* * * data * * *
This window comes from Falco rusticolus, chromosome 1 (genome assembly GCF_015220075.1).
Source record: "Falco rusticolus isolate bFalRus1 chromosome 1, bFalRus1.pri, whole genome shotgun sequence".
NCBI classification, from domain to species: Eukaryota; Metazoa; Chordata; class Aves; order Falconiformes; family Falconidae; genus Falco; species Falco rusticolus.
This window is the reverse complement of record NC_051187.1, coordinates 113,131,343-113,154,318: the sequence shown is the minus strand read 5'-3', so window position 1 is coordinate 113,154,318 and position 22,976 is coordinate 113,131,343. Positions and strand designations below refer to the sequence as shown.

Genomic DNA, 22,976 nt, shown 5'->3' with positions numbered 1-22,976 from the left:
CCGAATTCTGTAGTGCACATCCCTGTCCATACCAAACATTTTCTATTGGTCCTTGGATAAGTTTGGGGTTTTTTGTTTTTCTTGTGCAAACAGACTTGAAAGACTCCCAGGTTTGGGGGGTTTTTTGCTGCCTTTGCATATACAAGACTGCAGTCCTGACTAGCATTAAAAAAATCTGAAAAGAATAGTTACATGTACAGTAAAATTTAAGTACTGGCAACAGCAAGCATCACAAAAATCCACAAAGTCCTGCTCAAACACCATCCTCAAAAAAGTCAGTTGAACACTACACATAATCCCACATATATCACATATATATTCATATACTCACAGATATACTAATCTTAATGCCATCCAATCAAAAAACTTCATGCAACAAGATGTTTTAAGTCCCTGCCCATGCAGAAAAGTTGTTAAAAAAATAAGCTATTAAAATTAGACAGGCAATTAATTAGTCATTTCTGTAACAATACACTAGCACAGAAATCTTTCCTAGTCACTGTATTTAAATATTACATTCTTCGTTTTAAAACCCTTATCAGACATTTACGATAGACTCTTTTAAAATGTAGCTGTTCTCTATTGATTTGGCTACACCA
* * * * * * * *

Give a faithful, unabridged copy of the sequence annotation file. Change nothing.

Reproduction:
This window comes from Falco rusticolus, chromosome 1 (genome assembly GCF_015220075.1).
Source record: "Falco rusticolus isolate bFalRus1 chromosome 1, bFalRus1.pri, whole genome shotgun sequence".
NCBI classification, from domain to species: Eukaryota; Metazoa; Chordata; class Aves; order Falconiformes; family Falconidae; genus Falco; species Falco rusticolus.
This window is the reverse complement of record NC_051187.1, coordinates 113,131,343-113,154,318: the sequence shown is the minus strand read 5'-3', so window position 1 is coordinate 113,154,318 and position 22,976 is coordinate 113,131,343. Positions and strand designations below refer to the sequence as shown.

Genomic DNA, 22,976 nt, shown 5'->3' with positions numbered 1-22,976 from the left:
CCGAATTCTGTAGTGCACATCCCTGTCCATACCAAACATTTTCTATTGGTCCTTGGATAAGTTTGGGGTTTTTTGTTTTTCTTGTGCAAACAGACTTGAAAGACTCCCAGGTTTGGGGGGTTTTTTGCTGCCTTTGCATATACAAGACTGCAGTCCTGACTAGCATTAAAAAAATCTGAAAAGAATAGTTACATGTACAGTAAAATTTAAGTACTGGCAACAGCAAGCATCACAAAAATCCACAAAGTCCTGCTCAAACACCATCCTCAAAAAAGTCAGTTGAACACTACACATAATCCCACATATATCACATATATATTCATATACTCACAGATATACTAATCTTAATGCCATCCAATCAAAAAACTTCATGCAACAAGATGTTTTAAGTCCCTGCCCATGCAGAAAAGTTGTTAAAAAAATAAGCTATTAAAATTAGACAGGCAATTAATTAGTCATTTCTGTAACAATACACTAGCACAGAAATCTTTCCTAGTCACTGTATTTAAATATTACATTCTTCGTTTTAAAACCCTTATCAGACATTTACGATAGACTCTTTTAAAATGTAGCTGTTCTCTATTGATTTGGCTACACCA